Strip Club Massacre

Share on Facebook0Pin on Pinterest0Share on Reddit0Tweet about this on Twitter

starstar
“Secondary staged carnage.”

After Megan (Watson) loses her job, boyfriend and the roof over her head in the same day, she decides to head off to Atlanta, where friend Amanda (Riggs) puts her up for a bit. Amanda’s boyfriend (Rollins) is manager at a strip club, and gives Megan a job as a cocktail waitress. But after realizing the gap in earnings between those employees who keep their clothes on, and those who don’t, Megan decides to make the jump into strip-tease. This rapidly brings her into conflict with Jazz (Brown), another stripper who rules the club through terror and intimidation, along with the help of her cronies. She takes it upon herself to make Megan’s life hell. However, she can only be pushed so far, before Megan and Amanda, push back.

A classic grindhouse title, which somewhat delivers on its premise: nearer to the “massacre” than the “stripclub” side, I’d say. Indeed, it’s rather more restrained in terms of nudity than I’d have expected. The gore, on the other hand, is plentiful in volume, if not necessarily quality: some of the special effects count as “special” in roughly the same way as “special education”. The story is basic to the point of simplistic: Megan is somewhat sympathetic, yet you’re never brought along on her descent into psychotic violence. It’s more like a switch is suddently flipped: I can imagine the film-makers thinking, “Right, 15 minutes to go, enough of this characterization nonsense, time for the rampage sequence.” It’s still about 20 minutes too much, and this perhaps needed a better outside hand, to cut down on what often feels self-indulgent fan fiction.

The most interesting character in all this is probably Jazz. If Brown looks familiar, you should probably be somewhat ashamed of yourself. That’s because she was previously known as Misty Mundae, and starred in a large number of films with titles like Gladiator Eroticus, Lord of the G-Strings and Spiderbabe. About which, I know absolutely nothing. :) She has now moved on from such things, and clearly knows her way around a script in a way that Watson (understandably, this being her feature debut) doesn’t. Jazz thus becomes hateable, in the same way Megan should have been likeable. She’s a vicious, coke-snorting bitch, who treats the club as if it were high school, and Jazz head cheerleader. A great villain, they should have made the film around her.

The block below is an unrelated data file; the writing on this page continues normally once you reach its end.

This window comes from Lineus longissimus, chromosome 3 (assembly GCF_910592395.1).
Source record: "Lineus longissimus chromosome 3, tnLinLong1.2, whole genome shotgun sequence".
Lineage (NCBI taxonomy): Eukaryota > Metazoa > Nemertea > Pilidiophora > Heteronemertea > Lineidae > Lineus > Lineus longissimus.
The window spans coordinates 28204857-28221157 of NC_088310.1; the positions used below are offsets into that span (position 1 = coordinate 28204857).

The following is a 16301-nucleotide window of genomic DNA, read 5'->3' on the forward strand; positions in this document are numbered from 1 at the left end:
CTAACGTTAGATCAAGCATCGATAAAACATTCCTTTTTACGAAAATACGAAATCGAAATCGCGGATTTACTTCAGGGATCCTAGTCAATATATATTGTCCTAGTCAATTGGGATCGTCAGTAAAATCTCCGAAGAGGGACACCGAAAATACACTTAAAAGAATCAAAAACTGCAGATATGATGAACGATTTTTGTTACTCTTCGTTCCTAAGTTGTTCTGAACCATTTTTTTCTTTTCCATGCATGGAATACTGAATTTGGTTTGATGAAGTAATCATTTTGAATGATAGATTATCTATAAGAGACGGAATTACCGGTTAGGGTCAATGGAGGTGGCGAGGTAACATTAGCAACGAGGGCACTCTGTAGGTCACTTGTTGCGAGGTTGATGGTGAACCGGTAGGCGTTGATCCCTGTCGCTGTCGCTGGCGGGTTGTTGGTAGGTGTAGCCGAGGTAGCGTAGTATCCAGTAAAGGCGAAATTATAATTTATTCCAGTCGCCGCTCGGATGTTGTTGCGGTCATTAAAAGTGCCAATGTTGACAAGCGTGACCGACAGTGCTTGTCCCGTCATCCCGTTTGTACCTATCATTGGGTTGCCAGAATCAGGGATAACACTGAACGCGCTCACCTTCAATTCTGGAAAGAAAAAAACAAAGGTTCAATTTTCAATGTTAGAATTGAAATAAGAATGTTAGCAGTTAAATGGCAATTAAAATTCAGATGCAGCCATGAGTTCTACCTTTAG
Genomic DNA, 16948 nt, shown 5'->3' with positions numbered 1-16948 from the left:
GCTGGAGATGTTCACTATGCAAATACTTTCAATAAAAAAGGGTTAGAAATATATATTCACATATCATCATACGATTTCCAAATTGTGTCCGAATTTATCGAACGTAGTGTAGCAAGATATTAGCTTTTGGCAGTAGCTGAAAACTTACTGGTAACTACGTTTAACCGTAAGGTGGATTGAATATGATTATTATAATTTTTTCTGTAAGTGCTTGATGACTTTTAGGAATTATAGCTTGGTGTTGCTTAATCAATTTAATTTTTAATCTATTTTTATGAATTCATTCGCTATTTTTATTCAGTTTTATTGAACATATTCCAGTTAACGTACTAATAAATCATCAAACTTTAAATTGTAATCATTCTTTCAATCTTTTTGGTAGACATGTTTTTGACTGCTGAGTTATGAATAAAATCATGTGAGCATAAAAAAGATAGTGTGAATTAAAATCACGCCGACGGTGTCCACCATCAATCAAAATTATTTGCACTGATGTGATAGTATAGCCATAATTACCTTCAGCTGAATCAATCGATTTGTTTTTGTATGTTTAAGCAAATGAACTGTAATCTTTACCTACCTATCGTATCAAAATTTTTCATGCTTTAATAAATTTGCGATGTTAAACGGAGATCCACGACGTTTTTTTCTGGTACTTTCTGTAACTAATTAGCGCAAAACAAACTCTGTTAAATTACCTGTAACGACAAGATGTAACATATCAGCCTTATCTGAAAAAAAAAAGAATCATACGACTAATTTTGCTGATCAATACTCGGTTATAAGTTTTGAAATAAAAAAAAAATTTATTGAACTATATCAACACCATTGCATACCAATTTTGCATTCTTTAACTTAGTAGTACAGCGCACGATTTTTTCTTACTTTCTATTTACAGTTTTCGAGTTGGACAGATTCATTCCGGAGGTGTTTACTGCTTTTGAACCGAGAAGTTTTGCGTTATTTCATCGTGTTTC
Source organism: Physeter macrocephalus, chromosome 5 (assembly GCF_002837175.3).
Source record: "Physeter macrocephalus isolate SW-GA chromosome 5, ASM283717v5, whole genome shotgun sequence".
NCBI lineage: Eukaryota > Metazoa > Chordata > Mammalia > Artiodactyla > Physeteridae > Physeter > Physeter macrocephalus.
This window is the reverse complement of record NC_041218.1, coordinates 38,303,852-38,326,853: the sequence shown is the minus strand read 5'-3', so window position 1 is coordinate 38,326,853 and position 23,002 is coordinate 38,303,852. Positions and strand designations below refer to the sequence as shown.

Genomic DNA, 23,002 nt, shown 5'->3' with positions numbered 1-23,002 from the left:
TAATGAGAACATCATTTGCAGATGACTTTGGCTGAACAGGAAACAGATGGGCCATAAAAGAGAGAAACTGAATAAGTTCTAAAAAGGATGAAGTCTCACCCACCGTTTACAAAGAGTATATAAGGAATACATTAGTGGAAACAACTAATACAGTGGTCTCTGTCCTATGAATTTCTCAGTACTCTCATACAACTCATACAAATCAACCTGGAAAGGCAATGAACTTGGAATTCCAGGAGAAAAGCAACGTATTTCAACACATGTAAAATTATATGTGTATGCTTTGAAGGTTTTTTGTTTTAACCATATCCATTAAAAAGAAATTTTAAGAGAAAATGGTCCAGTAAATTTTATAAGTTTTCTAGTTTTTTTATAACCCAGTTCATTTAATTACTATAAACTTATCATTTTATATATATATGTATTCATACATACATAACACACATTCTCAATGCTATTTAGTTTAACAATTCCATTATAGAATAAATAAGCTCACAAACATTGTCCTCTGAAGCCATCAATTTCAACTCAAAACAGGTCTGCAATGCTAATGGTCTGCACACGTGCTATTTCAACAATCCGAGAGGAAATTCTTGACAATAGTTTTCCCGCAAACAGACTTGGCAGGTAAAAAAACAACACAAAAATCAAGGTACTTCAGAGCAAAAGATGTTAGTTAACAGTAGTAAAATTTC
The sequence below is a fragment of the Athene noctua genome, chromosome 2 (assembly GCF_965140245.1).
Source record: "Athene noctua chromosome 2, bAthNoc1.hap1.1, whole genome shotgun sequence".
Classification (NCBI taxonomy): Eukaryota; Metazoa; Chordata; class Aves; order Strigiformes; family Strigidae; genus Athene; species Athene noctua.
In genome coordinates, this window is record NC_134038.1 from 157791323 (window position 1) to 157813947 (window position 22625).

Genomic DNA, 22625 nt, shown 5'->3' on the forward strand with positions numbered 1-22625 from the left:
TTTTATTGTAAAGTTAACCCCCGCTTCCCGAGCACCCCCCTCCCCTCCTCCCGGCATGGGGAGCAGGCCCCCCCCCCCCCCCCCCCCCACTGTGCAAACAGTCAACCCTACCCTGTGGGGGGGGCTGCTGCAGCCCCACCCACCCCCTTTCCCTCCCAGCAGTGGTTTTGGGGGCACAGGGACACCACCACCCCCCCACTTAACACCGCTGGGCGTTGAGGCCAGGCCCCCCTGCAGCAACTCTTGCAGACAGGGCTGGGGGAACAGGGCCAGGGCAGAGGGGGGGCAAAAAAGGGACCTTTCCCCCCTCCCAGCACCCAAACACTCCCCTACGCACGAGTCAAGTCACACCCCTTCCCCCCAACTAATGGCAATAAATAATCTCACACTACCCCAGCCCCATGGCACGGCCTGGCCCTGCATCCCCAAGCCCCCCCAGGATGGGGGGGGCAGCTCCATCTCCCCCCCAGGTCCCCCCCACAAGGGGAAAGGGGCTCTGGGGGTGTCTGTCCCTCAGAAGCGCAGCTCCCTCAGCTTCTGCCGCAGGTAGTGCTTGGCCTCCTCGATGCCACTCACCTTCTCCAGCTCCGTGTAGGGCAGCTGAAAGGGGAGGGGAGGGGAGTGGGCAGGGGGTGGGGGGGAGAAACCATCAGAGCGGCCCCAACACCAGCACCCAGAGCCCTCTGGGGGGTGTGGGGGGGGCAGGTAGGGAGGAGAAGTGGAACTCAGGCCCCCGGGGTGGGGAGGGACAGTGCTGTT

As a result, Jazz’s death is about the only one which packs any kind of emotional impact – it’s not too dissimilar to one I saw in La Esquina del Diablo, actually. The rest are mostly exercises in sloppy gore – as noted, some of which work, others which don’t. For instance, the (male) death by crowbar rape is perhaps more likely to put you off tacos than anything. [They could at least have used a fireplace implement, and had Megan cheerily quip, “How’s that for strip poker?”] And why does Amanda enthusiastically join in the mayhem? No credible explanation is ever offered. It’s all very clearly a small-budget effort, made with more passion than anything else. Unfortunately, outside of Brown, it does little to escape the obvious limitations imposed by its resources.

Dir: Bob Clark
Star: Alicia Watson, Erin Brown. Courtney Riggs, Stefan Rollins
a.k.a. Night Club Massacre

Bookmark the permalink.

Comments are closed